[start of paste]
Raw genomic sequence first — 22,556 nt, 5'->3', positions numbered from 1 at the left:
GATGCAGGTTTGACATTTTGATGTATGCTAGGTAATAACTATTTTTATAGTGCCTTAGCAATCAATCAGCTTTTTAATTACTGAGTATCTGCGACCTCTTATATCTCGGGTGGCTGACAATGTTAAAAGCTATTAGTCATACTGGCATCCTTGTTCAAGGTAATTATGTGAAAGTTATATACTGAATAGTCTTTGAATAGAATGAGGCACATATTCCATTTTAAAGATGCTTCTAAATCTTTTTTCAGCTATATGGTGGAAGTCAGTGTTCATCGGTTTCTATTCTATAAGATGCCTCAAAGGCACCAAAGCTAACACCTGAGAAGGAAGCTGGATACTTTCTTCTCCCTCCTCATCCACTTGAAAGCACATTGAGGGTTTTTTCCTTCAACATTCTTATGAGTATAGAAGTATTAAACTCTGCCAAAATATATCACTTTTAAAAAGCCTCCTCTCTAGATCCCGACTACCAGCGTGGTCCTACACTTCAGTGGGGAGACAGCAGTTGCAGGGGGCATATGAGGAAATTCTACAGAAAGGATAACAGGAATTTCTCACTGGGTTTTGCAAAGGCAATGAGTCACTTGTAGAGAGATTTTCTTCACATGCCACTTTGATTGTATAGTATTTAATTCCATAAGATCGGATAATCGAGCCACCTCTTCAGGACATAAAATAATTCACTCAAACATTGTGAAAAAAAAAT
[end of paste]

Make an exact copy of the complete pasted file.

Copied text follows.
Raw genomic sequence first — 22,556 nt, 5'->3', positions numbered from 1 at the left:
GATGCAGGTTTGACATTTTGATGTATGCTAGGTAATAACTATTTTTATAGTGCCTTAGCAATCAATCAGCTTTTTAATTACTGAGTATCTGCGACCTCTTATATCTCGGGTGGCTGACAATGTTAAAAGCTATTAGTCATACTGGCATCCTTGTTCAAGGTAATTATGTGAAAGTTATATACTGAATAGTCTTTGAATAGAATGAGGCACATATTCCATTTTAAAGATGCTTCTAAATCTTTTTTCAGCTATATGGTGGAAGTCAGTGTTCATCGGTTTCTATTCTATAAGATGCCTCAAAGGCACCAAAGCTAACACCTGAGAAGGAAGCTGGATACTTTCTTCTCCCTCCTCATCCACTTGAAAGCACATTGAGGGTTTTTTCCTTCAACATTCTTATGAGTATAGAAGTATTAAACTCTGCCAAAATATATCACTTTTAAAAAGCCTCCTCTCTAGATCCCGACTACCAGCGTGGTCCTACACTTCAGTGGGGAGACAGCAGTTGCAGGGGGCATATGAGGAAATTCTACAGAAAGGATAACAGGAATTTCTCACTGGGTTTTGCAAAGGCAATGAGTCACTTGTAGAGAGATTTTCTTCACATGCCACTTTGATTGTATAGTATTTAATTCCATAAGATCGGATAATCGAGCCACCTCTTCAGGACATAAAATAATTCACTCAAACATTGTGAAAAAAAAAT